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Lazy days on La Digue, the Seychelles’ third island


Whereas you could cover Mahé in a single day by car you could do Praslin on a bicycle and would have no trouble getting round La Digue on foot. I’d studied the geography and read a fair bit about this diamondshaped island and part of its appeal was that it measured a mere 5 square miles, there were very few vehicles (none at all until recently) and that bicycles and oxcarts served as the main form of transport. It was accessed by ferry several times a day from the jetty in Praslin and would take half an hour to make the short crossing.

All of which proved to be correct though I hadn’t expected to see a line of glossy 4×4 Toyotas sitting on the quayside to greet our vessel. Their function was to transport passengers and luggage to the twenty odd hostelries on offer and from what I could see on the map, and soon through the tinted windows, the average journey distance would be somewhere in the region of 800 metres. The ferry lands on the north-west side of the island, the only village or community of any sort is directly adjacent to the jetty and, to keep life simple, the hotels and guest houses are clustered together just behind its main street.

I had expected the regally-named Chateau St Cloud to be hopelessly beyond my modest budget but wanted to see it nonetheless. Its entrance gate was suitably imposing but the reception area comprised a very small room with a very small desk, behind which sat a very large lady. Her name was Miriam, she was the first white Seychellois I had knowingly come across and she was proud to explain that her (French) family had bought the building, an old vanilla factory, in the 1820s and had been there ever since. She went on to tell me that she was closing up for renovations at the end of the week and would offer me a competitive rate to stay half board. It was a deal I was more than happy to accept.

I rented a bicycle from Miriam and stayed with her, so to speak, for five days. It hadn’t been part of the plan but La Digue seemed to have a special charm that grew with familiarity. It was somehow different, slightly bohemian, with a feel of the Caribbean and a pace of life to match. Shirtless men with rasta hair cycled around the “town” – La Passe – though where they were going or why was not easy to deduce. It felt a happy place, like a model village with its own hospital and police station and library and school and a supermarket so well-stocked it had earned the nickname Dubai. A self-contained community of 3000 people most of whom had been born there and will probably never leave.

Rain fell heavily at night-time, the first proper downpours La Digue had seen for four months, but after a couple of windy, humid December days normal service was resumed. The sun was hot from early morning but it made for pleasant cycling on the coastal tracks and the single road that crossed the island offered abundant shade from the many thousands of flowering trees. There were plenty of Anses to swim and sunbathe, all within a twenty minute cycle ride, and a scattering of restaurants meant there was always somewhere to stop for lunch and a drink. Center Parks comes to the tropics.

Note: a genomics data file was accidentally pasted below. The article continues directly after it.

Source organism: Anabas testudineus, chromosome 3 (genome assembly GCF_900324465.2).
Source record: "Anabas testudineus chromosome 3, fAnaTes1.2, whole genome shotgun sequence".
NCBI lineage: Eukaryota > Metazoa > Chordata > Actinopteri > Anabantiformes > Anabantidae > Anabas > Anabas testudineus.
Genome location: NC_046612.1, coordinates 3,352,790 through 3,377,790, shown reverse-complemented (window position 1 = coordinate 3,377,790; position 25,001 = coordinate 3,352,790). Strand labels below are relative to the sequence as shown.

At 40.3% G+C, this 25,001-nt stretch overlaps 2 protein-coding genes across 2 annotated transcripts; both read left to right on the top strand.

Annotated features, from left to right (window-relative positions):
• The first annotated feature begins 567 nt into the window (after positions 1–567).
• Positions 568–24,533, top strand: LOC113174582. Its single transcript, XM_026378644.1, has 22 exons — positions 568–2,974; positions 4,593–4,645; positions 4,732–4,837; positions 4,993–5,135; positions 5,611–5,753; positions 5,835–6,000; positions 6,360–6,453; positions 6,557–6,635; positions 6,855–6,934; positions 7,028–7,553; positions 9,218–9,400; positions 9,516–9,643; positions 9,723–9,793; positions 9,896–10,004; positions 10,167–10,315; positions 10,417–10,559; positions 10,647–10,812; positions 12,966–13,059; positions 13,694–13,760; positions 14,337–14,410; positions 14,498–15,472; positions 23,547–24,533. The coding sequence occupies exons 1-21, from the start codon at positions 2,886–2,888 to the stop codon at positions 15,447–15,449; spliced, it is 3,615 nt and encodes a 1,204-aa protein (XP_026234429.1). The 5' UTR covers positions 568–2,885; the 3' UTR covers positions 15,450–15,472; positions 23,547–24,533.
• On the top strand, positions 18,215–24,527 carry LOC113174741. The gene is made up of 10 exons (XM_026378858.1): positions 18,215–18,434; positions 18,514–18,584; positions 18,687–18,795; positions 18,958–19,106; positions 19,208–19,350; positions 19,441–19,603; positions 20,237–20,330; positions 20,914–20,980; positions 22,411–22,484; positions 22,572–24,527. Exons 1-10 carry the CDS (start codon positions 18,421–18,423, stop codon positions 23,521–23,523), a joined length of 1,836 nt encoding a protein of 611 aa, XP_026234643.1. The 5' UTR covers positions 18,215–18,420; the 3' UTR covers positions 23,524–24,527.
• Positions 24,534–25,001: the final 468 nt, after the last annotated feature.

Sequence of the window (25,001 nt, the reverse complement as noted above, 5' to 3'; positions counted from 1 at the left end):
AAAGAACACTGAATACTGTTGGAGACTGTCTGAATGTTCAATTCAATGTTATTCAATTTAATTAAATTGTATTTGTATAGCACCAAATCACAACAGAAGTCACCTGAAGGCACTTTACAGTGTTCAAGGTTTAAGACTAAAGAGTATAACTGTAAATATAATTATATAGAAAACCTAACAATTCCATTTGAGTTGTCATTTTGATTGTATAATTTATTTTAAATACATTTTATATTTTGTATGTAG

When it all got too much I’d play at being a local, call into the internet café to connect to the real word and grab lunch from that popular Seychellois institution, The Take Away. For less than a fiver a plastic tray would get filled with fish and curry and noodles and all sorts of stuff that tasted far better than it looked; it was a great deal and for most residents the most they would be able to afford.
Bikes on La Digue

In contrast the ice cream parlour was definitely aimed at the punters even though the poster on the wall inside was written in the local Creole, a sort of pidgin French. How the Parisians must cringe when they see what has become of their beautiful language:

Creole: Manz omwen 5 porsyon fri ek legim par zour!
French: Mangez au moins 5 portions fruits et legumes par jour!

Getting five fruit and veg a day is not as easy as you might think for the people of these tropical islands. Banana, coconut, mango and papaya grow in abundance but much of the fruit goes directly to hotels to meet the tourist demand and most other produce is imported at vast expense. What an odd situation in a climate that guarantees sunshine year round and plentiful rainfall, albeit that the latter tends to be in the form of a feast or a famine. It’s not a subject that had ever really fascinated me but nonetheless one that I resolved to delve into a bit further. Was I having a mid-life crisis?